Norfolk Pine Plant Care

Do you want your Christmas tree to shine all year round? Of course, you do, but we are not talking about your artificial one.

No, we are talking about the Norfolk Island pine you see dressed up with lights and garlands outside.

It is a perfect indoor plant, and you can enjoy the smell of pine in your living space all year. Today we are looking at caring for Norfolk Island pines.

More About the Norfolk Island Pine

norfolk pine trees

Okay, first things first, the Norfolk pines are not pine trees. No, the tree is a relative to the monkey puzzle tree cultivated in subtropical climates throughout North America. The tree has a straight trunk with symmetrical branches covered with inward-curving needles.

Many people grew it as a living Christmas tree and discarded it after the holiday cheer. Still, you can keep the plant indoors or even outdoors when spring arrives. Yet, a small reminder is that the Norfolk pine is toxic to animals.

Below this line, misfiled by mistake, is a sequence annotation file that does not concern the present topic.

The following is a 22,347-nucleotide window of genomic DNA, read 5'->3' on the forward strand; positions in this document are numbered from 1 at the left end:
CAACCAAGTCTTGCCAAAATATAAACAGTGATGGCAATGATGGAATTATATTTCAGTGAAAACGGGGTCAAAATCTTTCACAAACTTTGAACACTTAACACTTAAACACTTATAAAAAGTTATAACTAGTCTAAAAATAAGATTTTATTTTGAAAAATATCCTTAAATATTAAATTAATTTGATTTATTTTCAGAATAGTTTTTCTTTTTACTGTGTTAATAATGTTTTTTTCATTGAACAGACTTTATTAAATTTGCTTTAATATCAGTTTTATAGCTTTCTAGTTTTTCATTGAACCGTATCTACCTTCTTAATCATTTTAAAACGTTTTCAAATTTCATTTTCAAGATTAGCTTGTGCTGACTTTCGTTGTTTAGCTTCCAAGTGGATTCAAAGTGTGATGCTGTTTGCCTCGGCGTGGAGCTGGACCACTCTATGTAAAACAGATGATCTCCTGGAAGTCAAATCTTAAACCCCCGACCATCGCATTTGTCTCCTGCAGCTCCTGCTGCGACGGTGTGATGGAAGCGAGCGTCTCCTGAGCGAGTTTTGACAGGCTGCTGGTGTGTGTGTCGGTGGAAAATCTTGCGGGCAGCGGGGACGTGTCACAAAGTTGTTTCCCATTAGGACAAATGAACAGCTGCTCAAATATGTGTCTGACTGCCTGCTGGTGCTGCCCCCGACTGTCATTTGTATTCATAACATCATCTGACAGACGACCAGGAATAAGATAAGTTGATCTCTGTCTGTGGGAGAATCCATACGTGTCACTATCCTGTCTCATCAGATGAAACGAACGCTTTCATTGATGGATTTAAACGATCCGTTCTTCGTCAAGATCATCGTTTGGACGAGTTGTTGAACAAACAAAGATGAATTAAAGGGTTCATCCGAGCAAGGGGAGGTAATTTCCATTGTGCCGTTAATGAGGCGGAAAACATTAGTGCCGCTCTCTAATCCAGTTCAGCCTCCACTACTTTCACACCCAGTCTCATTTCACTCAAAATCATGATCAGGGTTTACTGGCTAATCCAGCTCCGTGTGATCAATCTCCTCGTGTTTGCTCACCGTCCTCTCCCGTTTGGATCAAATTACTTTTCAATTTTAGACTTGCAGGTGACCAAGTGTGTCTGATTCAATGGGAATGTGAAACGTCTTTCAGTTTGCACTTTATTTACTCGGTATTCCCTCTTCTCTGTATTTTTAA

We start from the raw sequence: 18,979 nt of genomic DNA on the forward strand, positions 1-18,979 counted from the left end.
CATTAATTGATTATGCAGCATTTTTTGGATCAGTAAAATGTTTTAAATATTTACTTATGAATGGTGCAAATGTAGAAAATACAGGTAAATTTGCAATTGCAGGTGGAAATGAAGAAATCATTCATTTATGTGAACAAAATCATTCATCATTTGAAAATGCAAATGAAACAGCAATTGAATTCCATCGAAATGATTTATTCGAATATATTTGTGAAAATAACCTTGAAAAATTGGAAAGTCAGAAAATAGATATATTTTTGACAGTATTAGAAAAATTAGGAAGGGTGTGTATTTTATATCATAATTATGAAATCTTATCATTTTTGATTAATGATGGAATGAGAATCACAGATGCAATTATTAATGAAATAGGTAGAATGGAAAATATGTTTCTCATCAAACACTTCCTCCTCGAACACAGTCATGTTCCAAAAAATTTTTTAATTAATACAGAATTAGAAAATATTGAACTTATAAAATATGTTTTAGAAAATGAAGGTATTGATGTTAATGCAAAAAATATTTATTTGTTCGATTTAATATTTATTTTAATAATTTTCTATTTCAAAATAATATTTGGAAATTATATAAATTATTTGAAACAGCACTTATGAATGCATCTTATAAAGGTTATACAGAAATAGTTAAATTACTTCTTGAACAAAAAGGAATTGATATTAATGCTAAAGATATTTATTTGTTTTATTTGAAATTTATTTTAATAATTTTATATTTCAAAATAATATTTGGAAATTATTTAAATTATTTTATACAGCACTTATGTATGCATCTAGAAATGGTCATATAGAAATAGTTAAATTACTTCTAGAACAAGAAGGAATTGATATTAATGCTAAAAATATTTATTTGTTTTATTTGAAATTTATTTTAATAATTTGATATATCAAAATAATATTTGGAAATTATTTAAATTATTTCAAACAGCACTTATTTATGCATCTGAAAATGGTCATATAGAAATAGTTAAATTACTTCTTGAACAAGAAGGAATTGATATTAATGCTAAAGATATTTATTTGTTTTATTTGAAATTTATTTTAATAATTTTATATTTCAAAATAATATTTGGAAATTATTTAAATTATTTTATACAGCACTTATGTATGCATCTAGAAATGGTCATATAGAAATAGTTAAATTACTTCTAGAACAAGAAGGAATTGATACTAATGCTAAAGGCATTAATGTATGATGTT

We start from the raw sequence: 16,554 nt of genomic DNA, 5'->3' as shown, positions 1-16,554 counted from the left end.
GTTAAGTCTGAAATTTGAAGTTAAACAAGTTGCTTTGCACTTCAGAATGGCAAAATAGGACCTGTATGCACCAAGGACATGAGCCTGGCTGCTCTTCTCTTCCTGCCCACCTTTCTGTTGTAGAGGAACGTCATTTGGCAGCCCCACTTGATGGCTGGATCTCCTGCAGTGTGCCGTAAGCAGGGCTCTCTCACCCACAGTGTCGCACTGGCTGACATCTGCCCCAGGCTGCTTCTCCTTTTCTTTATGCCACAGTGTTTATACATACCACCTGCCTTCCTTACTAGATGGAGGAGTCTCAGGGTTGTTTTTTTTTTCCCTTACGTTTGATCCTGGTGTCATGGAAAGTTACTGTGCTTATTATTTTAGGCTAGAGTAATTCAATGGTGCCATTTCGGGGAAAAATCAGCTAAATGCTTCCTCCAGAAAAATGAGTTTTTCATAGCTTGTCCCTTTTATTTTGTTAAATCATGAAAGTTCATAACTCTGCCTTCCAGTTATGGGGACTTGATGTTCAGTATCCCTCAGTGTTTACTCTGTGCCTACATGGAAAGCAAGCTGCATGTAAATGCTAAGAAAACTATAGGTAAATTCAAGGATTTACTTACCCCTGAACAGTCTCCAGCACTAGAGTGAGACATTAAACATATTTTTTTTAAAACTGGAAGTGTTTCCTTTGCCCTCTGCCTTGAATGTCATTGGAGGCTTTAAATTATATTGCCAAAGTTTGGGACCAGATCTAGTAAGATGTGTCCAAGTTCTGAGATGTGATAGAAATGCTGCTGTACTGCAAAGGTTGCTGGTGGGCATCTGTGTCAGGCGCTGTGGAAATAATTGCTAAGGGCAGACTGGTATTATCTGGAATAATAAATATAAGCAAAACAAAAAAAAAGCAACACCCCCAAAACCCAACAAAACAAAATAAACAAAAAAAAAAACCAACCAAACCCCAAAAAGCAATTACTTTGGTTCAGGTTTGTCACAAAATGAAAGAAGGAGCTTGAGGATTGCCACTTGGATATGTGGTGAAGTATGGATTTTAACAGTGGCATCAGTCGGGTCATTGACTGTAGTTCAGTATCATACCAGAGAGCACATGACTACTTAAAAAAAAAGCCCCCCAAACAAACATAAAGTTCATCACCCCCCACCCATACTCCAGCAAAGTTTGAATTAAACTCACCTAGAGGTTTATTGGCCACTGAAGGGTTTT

When you grow the Araucaria heterophylla indoors, it can reach up to eight feet tall, and yes, it is native to Norfolk Island in New Zealand. It is also a tropical plant that thrives in humidity.

Norfolk Island Pines Tips

norfolk pine tree

The Norfolk Island pine is a forgiving tree that grows in different settings. It needs porous, moist yet sandier soil with the full sun when grown as an outdoor plant. Yet, once the roots establish, they can tolerate some drought.

When you grow Norfolk Island, pine trees inside it need the same soil but be kept moist but not soggy with a lot of light. The tree also has male and female productive organs and is mainly grown from seeds.

Sadly propagating the tree is of no use as taking a cutting from your tropical plant will make it die.